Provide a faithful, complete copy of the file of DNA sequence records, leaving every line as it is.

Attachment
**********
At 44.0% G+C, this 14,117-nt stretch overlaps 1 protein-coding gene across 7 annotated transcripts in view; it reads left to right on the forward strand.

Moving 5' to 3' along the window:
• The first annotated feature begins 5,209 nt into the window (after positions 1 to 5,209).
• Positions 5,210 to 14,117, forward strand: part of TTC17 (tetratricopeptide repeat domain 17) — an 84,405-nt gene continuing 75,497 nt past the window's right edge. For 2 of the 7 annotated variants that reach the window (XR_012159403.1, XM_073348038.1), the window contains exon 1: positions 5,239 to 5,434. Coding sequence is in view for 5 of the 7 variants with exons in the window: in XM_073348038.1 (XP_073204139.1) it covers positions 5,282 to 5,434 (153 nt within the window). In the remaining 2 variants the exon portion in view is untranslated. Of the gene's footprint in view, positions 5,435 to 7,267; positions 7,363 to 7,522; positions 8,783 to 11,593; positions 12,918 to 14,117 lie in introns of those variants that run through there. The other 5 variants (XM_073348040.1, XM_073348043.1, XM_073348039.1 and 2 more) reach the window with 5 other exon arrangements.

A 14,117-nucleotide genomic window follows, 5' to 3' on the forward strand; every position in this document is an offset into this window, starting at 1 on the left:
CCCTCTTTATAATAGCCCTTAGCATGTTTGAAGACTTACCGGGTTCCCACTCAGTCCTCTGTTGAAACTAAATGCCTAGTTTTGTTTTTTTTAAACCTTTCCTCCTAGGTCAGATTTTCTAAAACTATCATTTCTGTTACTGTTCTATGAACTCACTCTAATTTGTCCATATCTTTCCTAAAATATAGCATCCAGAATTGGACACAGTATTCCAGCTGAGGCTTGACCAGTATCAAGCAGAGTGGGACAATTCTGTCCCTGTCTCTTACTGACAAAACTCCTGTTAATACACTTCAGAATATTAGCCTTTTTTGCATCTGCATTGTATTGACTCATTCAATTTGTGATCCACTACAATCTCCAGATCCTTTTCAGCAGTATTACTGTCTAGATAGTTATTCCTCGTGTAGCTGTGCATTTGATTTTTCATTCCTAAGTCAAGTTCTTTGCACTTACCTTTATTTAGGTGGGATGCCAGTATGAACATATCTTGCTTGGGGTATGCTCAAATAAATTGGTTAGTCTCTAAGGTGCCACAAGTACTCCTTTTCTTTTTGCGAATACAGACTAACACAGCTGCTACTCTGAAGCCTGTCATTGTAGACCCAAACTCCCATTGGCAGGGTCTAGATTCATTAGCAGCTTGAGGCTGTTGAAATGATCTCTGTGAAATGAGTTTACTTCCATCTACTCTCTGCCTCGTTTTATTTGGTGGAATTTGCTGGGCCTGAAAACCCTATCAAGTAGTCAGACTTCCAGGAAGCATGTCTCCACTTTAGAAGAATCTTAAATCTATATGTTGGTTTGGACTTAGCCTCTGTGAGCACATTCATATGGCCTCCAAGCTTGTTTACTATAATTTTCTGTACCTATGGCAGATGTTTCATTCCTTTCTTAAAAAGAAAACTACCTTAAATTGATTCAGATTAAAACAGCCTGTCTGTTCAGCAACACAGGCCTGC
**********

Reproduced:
At 44.0% G+C, this 14,117-nt stretch overlaps 1 protein-coding gene across 7 annotated transcripts in view; it reads left to right on the forward strand.

Moving 5' to 3' along the window:
• The first annotated feature begins 5,209 nt into the window (after positions 1 to 5,209).
• Positions 5,210 to 14,117, forward strand: part of TTC17 (tetratricopeptide repeat domain 17) — an 84,405-nt gene continuing 75,497 nt past the window's right edge. For 2 of the 7 annotated variants that reach the window (XR_012159403.1, XM_073348038.1), the window contains exon 1: positions 5,239 to 5,434. Coding sequence is in view for 5 of the 7 variants with exons in the window: in XM_073348038.1 (XP_073204139.1) it covers positions 5,282 to 5,434 (153 nt within the window). In the remaining 2 variants the exon portion in view is untranslated. Of the gene's footprint in view, positions 5,435 to 7,267; positions 7,363 to 7,522; positions 8,783 to 11,593; positions 12,918 to 14,117 lie in introns of those variants that run through there. The other 5 variants (XM_073348040.1, XM_073348043.1, XM_073348039.1 and 2 more) reach the window with 5 other exon arrangements.

A 14,117-nucleotide genomic window follows, 5' to 3' on the forward strand; every position in this document is an offset into this window, starting at 1 on the left:
CCCTCTTTATAATAGCCCTTAGCATGTTTGAAGACTTACCGGGTTCCCACTCAGTCCTCTGTTGAAACTAAATGCCTAGTTTTGTTTTTTTTAAACCTTTCCTCCTAGGTCAGATTTTCTAAAACTATCATTTCTGTTACTGTTCTATGAACTCACTCTAATTTGTCCATATCTTTCCTAAAATATAGCATCCAGAATTGGACACAGTATTCCAGCTGAGGCTTGACCAGTATCAAGCAGAGTGGGACAATTCTGTCCCTGTCTCTTACTGACAAAACTCCTGTTAATACACTTCAGAATATTAGCCTTTTTTGCATCTGCATTGTATTGACTCATTCAATTTGTGATCCACTACAATCTCCAGATCCTTTTCAGCAGTATTACTGTCTAGATAGTTATTCCTCGTGTAGCTGTGCATTTGATTTTTCATTCCTAAGTCAAGTTCTTTGCACTTACCTTTATTTAGGTGGGATGCCAGTATGAACATATCTTGCTTGGGGTATGCTCAAATAAATTGGTTAGTCTCTAAGGTGCCACAAGTACTCCTTTTCTTTTTGCGAATACAGACTAACACAGCTGCTACTCTGAAGCCTGTCATTGTAGACCCAAACTCCCATTGGCAGGGTCTAGATTCATTAGCAGCTTGAGGCTGTTGAAATGATCTCTGTGAAATGAGTTTACTTCCATCTACTCTCTGCCTCGTTTTATTTGGTGGAATTTGCTGGGCCTGAAAACCCTATCAAGTAGTCAGACTTCCAGGAAGCATGTCTCCACTTTAGAAGAATCTTAAATCTATATGTTGGTTTGGACTTAGCCTCTGTGAGCACATTCATATGGCCTCCAAGCTTGTTTACTATAATTTTCTGTACCTATGGCAGATGTTTCATTCCTTTCTTAAAAAGAAAACTACCTTAAATTGATTCAGATTAAAACAGCCTGTCTGTTCAGCAACACAGGCCTGC